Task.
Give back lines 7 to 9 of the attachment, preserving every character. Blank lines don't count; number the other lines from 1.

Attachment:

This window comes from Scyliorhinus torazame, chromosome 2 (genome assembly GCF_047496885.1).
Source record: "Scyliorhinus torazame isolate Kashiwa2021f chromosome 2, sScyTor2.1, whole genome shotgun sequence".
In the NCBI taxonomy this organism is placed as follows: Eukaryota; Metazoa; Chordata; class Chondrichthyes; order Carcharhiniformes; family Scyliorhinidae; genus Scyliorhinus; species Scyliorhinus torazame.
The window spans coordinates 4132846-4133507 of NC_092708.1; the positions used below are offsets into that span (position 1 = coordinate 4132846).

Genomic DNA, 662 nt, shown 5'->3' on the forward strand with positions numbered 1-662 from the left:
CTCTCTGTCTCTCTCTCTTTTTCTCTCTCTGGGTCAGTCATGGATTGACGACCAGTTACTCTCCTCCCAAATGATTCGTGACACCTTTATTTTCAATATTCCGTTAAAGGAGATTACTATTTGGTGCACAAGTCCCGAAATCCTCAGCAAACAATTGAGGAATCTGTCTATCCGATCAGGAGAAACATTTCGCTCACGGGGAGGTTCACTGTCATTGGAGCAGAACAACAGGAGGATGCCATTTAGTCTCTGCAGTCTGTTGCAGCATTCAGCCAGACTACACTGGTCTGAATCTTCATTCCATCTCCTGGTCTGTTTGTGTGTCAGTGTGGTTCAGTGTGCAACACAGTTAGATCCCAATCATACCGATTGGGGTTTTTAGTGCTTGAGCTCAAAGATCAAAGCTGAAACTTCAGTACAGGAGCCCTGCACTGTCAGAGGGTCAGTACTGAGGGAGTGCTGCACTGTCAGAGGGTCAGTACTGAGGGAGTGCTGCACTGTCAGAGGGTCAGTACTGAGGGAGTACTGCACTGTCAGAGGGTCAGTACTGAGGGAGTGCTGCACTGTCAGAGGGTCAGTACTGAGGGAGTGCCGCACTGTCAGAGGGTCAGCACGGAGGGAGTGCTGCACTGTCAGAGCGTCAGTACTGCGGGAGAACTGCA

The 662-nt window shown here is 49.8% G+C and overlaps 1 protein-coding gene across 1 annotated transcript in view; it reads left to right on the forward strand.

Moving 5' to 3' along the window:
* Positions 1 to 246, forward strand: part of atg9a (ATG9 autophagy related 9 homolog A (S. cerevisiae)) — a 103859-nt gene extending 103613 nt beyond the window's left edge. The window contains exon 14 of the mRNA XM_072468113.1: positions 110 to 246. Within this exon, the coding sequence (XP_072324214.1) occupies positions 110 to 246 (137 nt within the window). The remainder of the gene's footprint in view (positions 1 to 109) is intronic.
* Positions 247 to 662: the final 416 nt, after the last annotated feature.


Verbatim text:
The 662-nt window shown here is 49.8% G+C and overlaps 1 protein-coding gene across 1 annotated transcript in view; it reads left to right on the forward strand.

Moving 5' to 3' along the window:
* Positions 1 to 246, forward strand: part of atg9a (ATG9 autophagy related 9 homolog A (S. cerevisiae)) — a 103859-nt gene extending 103613 nt beyond the window's left edge. The window contains exon 14 of the mRNA XM_072468113.1: positions 110 to 246. Within this exon, the coding sequence (XP_072324214.1) occupies positions 110 to 246 (137 nt within the window). The remainder of the gene's footprint in view (positions 1 to 109) is intronic.